Plans for upgrades at Apex Open Space Park in Golden include a mountain bike “skills area” in a currently unused space near the parking lot and the trailhead.
Apex Park trailhead improvement plans also include a larger public restroom, a kiosk and a more formal parking area, said David Davenport, outdoor recreation management coordinator for Jeffco County Open Space. Work had already started on trailhead improvements at the 697-acre park near Heritage Square when flooding hit the area in September, Davenport said at a Trail Talks meeting April 16 at the Wheat Ridge Recreation Center. Open Space employees now are seeking public input on the project, he said.
“We’re going to start dealing with these issues that have been out there in the cloud and never addressed,” Davenport said. “We’re shooting for a more kid-friendly beginning area where they can safely learn some skills, versus some high-pressure situation with other people.”
When asked by the Canyon Courier for more details of the potential new site, Davenport referred to the recently opened Valmont Bike Park in Boulder, which features single-track-style trails on flat ground and some obstacles for bicyclists to ride over, among other things. A design plan for the skills area could cost $15,000, said Thea Rock, spokeswoman for Jeffco Open Space.
Building the mountain bike skills area at the same time as the current fix-up “will save us a whole lot of money and a lot of time,” Davenport told a group of about 75 people who came to hear the presentation.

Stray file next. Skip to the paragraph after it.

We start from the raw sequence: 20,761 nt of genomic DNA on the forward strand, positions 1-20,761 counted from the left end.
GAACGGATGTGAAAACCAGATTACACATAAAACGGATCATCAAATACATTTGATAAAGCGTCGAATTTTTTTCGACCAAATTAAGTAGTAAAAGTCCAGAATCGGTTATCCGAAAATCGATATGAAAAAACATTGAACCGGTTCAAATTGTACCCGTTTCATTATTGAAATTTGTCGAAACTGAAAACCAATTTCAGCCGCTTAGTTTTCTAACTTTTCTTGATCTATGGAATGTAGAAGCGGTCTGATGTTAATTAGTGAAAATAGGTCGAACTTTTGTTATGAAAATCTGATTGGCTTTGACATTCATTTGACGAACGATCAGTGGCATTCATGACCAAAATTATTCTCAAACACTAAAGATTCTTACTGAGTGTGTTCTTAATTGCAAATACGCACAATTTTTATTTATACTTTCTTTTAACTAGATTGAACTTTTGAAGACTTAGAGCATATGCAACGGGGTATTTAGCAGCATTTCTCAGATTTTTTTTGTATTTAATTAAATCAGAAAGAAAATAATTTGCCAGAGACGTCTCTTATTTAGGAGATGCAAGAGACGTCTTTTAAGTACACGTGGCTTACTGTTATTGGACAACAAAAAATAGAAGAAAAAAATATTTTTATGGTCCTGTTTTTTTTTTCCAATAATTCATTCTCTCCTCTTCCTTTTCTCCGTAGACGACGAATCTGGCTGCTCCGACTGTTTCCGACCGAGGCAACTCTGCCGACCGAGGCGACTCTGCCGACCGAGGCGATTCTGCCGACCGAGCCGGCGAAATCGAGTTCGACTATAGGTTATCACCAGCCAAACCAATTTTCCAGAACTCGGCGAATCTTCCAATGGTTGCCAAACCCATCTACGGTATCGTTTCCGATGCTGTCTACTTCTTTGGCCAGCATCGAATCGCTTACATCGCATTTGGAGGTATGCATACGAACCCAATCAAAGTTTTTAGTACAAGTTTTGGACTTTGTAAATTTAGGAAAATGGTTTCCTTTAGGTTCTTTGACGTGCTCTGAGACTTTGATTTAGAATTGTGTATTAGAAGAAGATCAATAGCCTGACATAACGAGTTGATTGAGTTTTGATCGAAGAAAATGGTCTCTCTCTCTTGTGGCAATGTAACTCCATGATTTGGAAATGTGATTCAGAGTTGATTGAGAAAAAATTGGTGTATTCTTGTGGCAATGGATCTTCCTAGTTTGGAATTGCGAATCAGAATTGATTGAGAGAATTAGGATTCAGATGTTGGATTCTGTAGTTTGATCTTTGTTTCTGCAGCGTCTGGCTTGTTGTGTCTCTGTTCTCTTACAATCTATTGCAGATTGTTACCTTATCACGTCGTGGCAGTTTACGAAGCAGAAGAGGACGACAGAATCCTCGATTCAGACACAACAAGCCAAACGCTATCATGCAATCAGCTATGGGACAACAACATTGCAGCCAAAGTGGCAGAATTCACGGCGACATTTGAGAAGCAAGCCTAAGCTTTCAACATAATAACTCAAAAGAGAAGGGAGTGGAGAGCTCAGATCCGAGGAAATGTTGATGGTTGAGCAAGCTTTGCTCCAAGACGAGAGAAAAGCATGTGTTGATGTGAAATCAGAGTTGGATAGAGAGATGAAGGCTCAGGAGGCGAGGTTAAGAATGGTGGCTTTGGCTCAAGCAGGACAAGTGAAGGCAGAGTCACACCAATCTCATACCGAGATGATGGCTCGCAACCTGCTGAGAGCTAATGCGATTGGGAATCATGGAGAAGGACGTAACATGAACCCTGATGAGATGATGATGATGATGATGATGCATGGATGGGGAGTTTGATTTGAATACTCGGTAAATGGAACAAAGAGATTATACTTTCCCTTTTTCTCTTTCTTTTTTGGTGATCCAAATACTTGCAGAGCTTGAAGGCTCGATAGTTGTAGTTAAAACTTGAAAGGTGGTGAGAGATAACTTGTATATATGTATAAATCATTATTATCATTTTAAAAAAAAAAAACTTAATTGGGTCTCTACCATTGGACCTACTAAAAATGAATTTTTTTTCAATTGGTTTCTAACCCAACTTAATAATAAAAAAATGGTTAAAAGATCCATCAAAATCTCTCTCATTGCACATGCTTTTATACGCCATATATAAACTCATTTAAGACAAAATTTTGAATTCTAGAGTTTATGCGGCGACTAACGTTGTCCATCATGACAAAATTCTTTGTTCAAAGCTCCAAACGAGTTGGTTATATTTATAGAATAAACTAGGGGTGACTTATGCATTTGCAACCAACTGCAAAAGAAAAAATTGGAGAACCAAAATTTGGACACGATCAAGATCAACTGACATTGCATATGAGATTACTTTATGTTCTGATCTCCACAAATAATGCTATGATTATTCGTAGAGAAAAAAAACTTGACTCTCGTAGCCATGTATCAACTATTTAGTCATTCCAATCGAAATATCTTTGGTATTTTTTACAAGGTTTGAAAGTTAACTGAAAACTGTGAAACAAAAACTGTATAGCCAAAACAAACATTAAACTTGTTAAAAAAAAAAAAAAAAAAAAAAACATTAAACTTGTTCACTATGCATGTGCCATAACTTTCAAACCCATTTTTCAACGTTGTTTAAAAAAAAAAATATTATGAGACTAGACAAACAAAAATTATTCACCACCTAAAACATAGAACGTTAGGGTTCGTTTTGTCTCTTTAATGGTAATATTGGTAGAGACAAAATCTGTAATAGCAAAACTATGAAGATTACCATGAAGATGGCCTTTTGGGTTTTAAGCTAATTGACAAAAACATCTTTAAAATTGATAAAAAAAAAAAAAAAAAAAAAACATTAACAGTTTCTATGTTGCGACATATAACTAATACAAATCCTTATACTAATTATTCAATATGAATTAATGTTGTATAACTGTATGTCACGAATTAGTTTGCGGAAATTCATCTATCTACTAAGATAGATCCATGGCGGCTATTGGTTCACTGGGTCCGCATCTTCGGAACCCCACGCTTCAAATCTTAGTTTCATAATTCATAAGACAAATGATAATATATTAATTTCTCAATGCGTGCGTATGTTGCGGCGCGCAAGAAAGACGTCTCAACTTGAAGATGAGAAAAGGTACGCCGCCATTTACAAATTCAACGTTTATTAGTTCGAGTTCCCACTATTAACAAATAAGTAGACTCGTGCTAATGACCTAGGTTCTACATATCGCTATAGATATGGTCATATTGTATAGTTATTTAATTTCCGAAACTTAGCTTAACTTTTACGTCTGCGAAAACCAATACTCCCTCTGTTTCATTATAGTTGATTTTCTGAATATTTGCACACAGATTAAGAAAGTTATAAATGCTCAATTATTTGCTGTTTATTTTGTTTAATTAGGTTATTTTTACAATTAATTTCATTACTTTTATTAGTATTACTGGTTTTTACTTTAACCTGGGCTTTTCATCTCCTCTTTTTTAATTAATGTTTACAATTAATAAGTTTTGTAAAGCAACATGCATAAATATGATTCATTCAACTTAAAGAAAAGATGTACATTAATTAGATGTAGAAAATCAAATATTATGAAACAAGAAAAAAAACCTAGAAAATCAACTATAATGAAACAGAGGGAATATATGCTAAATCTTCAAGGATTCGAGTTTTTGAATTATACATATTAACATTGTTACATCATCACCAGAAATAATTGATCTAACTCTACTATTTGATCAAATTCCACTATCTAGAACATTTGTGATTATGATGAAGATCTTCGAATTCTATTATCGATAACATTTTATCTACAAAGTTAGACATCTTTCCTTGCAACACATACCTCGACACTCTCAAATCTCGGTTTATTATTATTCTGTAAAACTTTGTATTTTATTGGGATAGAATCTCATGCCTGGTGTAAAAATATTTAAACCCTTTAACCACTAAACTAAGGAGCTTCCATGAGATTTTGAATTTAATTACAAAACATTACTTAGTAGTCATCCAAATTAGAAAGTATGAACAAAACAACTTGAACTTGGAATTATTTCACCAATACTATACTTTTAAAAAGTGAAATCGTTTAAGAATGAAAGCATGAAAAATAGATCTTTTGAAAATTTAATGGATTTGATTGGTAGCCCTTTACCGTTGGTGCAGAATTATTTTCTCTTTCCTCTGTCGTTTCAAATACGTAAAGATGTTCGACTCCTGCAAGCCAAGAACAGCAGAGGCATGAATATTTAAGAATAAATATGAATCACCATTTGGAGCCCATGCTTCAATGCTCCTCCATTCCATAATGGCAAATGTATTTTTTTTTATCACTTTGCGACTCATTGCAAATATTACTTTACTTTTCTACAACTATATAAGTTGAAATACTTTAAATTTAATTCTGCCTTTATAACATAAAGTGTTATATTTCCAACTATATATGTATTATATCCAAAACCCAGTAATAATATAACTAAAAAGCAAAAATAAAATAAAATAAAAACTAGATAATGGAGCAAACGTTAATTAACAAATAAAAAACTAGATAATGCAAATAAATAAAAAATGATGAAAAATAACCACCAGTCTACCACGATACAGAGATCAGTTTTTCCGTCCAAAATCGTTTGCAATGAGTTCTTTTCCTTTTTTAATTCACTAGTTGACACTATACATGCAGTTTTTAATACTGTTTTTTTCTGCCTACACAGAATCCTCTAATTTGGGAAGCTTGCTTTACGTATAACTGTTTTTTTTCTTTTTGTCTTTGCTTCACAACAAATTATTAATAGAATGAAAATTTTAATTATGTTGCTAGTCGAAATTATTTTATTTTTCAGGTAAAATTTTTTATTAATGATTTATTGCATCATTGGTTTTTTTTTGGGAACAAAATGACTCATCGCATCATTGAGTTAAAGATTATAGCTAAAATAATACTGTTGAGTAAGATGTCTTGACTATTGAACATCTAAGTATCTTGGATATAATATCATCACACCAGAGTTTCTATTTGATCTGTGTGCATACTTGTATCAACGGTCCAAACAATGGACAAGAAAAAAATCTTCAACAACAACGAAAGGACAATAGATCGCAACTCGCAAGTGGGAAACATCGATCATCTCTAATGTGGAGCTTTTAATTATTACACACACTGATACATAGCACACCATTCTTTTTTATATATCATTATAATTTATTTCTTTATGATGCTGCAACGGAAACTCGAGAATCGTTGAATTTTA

At the same time, Jeffco Open Space workers want to create a “working group” to discuss single-use trails, Davenport said. The group would come up with a recommendation about whether or not to create hiker-only trails, bicycle-only trails and equestrian-only trails, or maybe designate different uses on different days, Davenport said. Bicyclists currently can use Apex going in different directions depending on whether the day is an odd-numbered date. Signs on the trail explain how the management strategy works.
The working group will be facilitated by a professional mediator and will include volunteers from the public, Davenport said.
People who attended the meeting applauded Open Space officials and trail users for getting along, for the most part.
“I’m proud of Jefferson County for our user groups getting along as well as we do. It creates a better trail experience for everybody,” said Matt Thoele, a bicyclist from Arvada. “This is a huge change from the meetings we had a few years ago (related to Apex trail use).”
Horse rider Judy Thomas from Arvada felt that equestrian-pedestrian trails are the way to go.
“I’m in favor of equi-ped trails. We get along with (people on foot),” Thomas said. “There are too many surprises with bicycles.”
Trail runner Kim Massey of Lakewood wanted to make sure runners’ voices are heard, too. A discussion about rocks in a trail “calming” some mountain bike action has a much different effect for runners, she said.
“Our biggest concern is representation so various needs are taken into account,” Massey said. “Rocks for a runner are almost dangerous.”
Contact Beth Potter at email@example.com or 303-350-1043.